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Remembering our military at Thanksgiving

Pictures, names and prayers are tacked on a wall of honor for military personnel at Corpus Christi Church in Lexington. Families can post images of loved ones who are deployed or serving in the armed forces, or take red, white and blue rosaries for prayer.

Pictures, names and prayers are tacked on a wall of honor for military personnel at Corpus Christi Church in Lexington. Families can post images of loved ones who are deployed or serving in the armed forces, or take red, white and blue rosaries for prayer.Last year, Dominican Father JohnBosco Ikemeh, Catholic chaplain at the Charleston Air Force Base, received a visit from a young airman first class who came to his office on the Monday after Thanksgiving.

He could tell the young man had been crying, and the airman started to cry again after sitting down. He told a story about calling home on Thanksgiving, speaking to family and friends who were celebrating, and then having to spend time alone while on duty over the holiday.

“He did not have time to attend the services and dinner organized for the airmen on base,” Father Ikemeh said. “He got off work and went to the dorms and there was no food. There was no restaurant open. He ended up buying whatever he could get at a gas station. Then he came back to his room and cried for home, for family and friends. Life could not have been lonelier.”

This was just one airman’s experience, but it is symbolic of the difficult emotions thousands of military men and women will face this year during the holidays. The wars in Afghanistan and Iraq have many soldiers and U.S. Marines facing their first, second, or even third deployments, and in turn their families deal with the emotion and fears of having a loved one far away.

Military chaplains and civilian priests that serve parishes full of military personnel said there are simple things Catholics can do to support the troops and their families. These things take on special meaning during the holidays, they said, but it’s important to carry them on throughout the year because the emotional challenges of military service are constant.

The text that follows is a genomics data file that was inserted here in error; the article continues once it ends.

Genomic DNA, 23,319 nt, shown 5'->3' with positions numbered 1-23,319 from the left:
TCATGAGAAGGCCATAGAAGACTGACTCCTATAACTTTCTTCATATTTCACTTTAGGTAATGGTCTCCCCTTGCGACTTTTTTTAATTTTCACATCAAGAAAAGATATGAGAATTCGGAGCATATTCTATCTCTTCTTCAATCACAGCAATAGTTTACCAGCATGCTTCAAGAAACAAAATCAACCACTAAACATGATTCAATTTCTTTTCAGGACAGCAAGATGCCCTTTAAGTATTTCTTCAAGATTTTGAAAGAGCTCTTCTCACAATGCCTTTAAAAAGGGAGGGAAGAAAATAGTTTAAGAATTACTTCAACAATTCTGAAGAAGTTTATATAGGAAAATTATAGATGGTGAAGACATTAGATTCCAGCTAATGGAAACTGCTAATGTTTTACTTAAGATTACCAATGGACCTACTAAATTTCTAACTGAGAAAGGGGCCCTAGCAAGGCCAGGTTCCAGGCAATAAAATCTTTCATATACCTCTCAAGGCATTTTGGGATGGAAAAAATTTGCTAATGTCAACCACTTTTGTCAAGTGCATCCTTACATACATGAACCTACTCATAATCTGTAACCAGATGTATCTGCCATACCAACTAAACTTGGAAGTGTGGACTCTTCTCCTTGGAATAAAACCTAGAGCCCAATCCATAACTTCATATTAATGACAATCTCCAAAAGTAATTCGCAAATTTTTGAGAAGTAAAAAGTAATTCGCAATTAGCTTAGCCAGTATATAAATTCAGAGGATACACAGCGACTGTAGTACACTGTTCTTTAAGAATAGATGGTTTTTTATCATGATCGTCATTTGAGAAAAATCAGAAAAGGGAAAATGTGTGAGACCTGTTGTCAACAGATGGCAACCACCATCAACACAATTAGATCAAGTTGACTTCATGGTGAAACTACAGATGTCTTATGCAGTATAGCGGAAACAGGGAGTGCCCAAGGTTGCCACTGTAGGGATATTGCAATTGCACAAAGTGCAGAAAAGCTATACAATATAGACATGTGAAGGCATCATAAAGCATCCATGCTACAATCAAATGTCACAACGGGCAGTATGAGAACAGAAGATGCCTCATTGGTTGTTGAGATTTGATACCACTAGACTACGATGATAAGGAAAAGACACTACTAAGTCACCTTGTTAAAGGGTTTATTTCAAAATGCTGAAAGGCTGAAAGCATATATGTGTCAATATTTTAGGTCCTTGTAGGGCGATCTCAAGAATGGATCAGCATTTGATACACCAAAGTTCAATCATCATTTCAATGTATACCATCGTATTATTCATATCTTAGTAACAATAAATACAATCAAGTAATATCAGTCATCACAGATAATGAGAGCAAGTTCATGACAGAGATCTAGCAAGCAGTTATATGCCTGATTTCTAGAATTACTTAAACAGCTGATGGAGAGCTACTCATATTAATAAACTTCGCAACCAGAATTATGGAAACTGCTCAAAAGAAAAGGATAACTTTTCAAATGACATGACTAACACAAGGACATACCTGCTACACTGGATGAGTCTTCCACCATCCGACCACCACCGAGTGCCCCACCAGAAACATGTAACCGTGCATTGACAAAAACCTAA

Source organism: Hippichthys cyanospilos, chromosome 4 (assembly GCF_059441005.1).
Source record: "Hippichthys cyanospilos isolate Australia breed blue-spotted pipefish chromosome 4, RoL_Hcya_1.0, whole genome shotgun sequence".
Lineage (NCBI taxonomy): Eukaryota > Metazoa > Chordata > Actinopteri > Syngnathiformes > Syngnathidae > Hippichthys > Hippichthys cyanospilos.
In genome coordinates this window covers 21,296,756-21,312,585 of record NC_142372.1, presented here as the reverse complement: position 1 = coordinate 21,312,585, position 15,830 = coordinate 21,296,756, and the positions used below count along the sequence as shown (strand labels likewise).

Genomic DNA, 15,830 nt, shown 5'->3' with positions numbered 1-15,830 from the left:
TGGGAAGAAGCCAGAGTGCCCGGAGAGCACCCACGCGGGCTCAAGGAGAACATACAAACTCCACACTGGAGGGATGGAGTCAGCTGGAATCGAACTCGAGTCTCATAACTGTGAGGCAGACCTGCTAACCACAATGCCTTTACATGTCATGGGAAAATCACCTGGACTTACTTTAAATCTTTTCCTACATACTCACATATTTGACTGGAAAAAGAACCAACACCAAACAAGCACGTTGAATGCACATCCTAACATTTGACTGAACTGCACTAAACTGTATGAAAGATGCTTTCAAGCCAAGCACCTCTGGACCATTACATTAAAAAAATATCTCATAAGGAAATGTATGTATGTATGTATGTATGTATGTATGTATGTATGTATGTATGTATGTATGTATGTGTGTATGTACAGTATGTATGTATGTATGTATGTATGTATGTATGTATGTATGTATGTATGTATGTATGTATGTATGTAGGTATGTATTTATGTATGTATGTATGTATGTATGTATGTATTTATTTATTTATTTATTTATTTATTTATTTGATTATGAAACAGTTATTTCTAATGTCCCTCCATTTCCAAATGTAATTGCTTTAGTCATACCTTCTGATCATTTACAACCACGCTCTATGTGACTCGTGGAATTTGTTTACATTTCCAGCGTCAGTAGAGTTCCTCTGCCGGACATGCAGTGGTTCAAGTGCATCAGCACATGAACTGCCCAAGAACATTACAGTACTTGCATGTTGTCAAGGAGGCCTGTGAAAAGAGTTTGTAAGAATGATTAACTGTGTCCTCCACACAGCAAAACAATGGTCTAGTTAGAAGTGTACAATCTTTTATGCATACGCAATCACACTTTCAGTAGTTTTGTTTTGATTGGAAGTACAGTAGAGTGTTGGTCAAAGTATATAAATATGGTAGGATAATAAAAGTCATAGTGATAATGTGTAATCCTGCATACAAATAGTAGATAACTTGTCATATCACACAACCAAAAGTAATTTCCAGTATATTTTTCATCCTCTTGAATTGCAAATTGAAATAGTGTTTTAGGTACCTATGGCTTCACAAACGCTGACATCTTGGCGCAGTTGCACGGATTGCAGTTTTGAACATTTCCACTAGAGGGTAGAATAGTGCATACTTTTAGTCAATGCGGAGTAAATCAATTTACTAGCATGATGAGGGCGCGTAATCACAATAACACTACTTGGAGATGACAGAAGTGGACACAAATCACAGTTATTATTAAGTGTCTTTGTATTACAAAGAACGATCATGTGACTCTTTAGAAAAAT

“The life of our men and women in the military is a life of sacrifice,” Father Ikemeh said. “While many of us are in bed under some comfortable blanket, they are up keeping watch … Some of them pay the ultimate price for our safety.”

Prayer is one of the most important forms of support anyone can offer.

“We need to pray for soldiers and their families every day, not just during the holidays,” said Father Edward J. Kelley, a chaplain major in the U.S. Army who leads St. Michael’s military parish at Fort Jackson in Columbia.

“Every church should have soldiers and their families in the prayers of the faithful every day, especially in South Carolina where we have so many National Guard and Reserve soldiers,” he said.

Father Ikemeh suggested having Masses offered for the well-being of a specific member of the military or for an entire unit.

A listening ear can be one of the greatest gifts to give someone just home from deployment, or a family member who misses their loved one.

“Anyone who comes back from combat, who has seen the aftermath of car bombs, bodies and wounded men and women, is going to be affected,” Father Kelley said. “Don’t push them to describe what they’ve been through, but if and when they talk, listen and reassure them.”

Father Robert J. Sayer, pastor of Corpus Christi Church in Lexington, said his parish currently has more than 24 members who are deployed overseas. He grew up in a Navy household, and knows firsthand the stress of having a family member far away and possibly in danger. He encouraged people to be tactful when discussing the wars in Afghanistan and Iraq.

“If you’re going to say something to them, be supportive of the troops and the sacrifice they’re making,” he said. “Thank military parents for the values they instilled in their children that would make them willing to risk their lives for others.”

Women and men with spouses who are deployed need a lot of support, and the simplest acts of kindness can mean the most.

“If you see the grass is getting long, cut it for them,” Father Sayer said. “Watch the kids while they run errands.”

Father Kelley said it is important to include military spouses in social activities.

“What happens is they become the odd person out all of a sudden,” he said. “They’re used to being married and all of a sudden they’re alone. Another important thing to do is listen to their fears. Don’t simply say ‘Everything’s going to be OK.’”

Other simple acts can bring joy to people like the airman Father Ikemeh met.

“Drop off some goodies at the base chapel, send holiday gifts to troops, call the local base office or the chapel and ask to wish an airman or a soldier a happy holiday.

“Those who have given all to serve us deserve some appreciation,” he said.






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